I just adore fresh figs, and when they are in season, in late summer/early autumn, I try and eat at least one every day; they have a velvet -smooth deep purple skin, which contrasts perfectly with jewel- pink flesh, and the texture and taste is divine. They’re incredibly nutritious too, full of calcium, magnesium, fibre, and vitamins. In Ayurveda, they’re considered to be energising, cleansing of the entire digestive tract, and above all, OJAS boosting. Ojas is our natural immunity, so important for our holistic health, and for our strength and resilience. Figs are great for young and old, and I’d encourage anyone to eat them daily when they are available. I created this simple crumble using the freshest figs, and a little dark chocolate, both of which offer a great alternative to the more ubiquitous apple or rhubarb crumbles. The cheeky little bit of chocolate, which gently melts into the fig’s flesh, helps to make this a rather special tasting dessert that rounds off a sunday lunch perfectly.
My advice when it comes to crumble mix is to feel your way; you can decide what you prefer in terms of crumble texture, by mixing lightly, or rubbing more (this makes a denser crumble), and you can opt for self raising or plain flour, it makes little difference. You can add a small amount of ground almonds, or almond flakes (sprinkle the flakes over the crumble topping before you bake), and you can choose any sugar you want. Measurements are always a bit hit and miss too, so I tend to not use them, but I’ve given you an idea of proportions of ingredients to work with, which of course you experiment with.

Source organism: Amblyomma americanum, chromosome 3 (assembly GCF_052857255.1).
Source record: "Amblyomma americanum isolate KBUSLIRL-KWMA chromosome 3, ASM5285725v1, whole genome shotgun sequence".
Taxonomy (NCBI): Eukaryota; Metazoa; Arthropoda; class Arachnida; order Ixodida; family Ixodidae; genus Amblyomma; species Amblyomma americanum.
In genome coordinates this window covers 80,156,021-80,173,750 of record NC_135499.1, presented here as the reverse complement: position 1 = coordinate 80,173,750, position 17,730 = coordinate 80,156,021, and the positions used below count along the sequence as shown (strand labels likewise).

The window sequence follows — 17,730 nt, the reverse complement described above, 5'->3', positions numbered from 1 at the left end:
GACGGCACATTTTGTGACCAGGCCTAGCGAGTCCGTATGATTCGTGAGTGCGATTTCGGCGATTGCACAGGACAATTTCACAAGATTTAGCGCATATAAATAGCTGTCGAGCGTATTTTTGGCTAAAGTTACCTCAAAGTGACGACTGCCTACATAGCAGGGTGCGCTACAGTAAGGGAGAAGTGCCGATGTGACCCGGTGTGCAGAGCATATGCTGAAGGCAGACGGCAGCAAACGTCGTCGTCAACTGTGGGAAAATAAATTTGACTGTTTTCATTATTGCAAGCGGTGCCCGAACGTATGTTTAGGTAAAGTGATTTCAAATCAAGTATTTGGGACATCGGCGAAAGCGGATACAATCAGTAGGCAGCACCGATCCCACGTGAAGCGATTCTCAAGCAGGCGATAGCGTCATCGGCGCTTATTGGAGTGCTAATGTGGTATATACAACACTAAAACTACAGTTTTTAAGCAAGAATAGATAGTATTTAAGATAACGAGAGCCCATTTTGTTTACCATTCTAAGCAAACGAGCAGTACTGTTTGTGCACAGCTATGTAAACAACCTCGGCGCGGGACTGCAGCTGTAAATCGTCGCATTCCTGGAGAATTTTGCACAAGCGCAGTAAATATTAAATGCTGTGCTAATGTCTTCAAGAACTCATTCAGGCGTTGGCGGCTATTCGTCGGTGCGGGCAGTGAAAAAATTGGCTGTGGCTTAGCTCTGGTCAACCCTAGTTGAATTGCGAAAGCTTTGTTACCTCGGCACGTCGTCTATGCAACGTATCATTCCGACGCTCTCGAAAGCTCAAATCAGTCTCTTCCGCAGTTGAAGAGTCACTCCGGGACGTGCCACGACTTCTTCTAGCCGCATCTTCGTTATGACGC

To serve 6:
8 fresh plump figs
16 tiny rectangular pieces of dark chocolate (I used Divine dark, with smooth hazelnut)
Around 200g flour
Around 150g cold, unsalted butter
Around 85g sugar
Pre-heat the oven to 180ºc
Cut the figs in half and sit them flesh side up in a small enough baking dish for them to be snug. Place a chocolate piece on top of each half. Put the flour in a mixing bowl, and cut the butter into small squares, then slowly start rubbing them into the flour, a little at a time. You are looking for a crumble mix that is neither too sticky nor too dry, so again, feel your way. Once you’ve got the texture you like, add the sugar (I like to use dark muscovado, or jaggery) and mix everything with your hands. Now distribute the crumble evenly over the figs, and bake for around 30-40 minutes until the crumble is light golden, and everything is bubbling.
Serve with vanilla ice cream, cream, creme fraiche, custard, or any other accompaniment you like!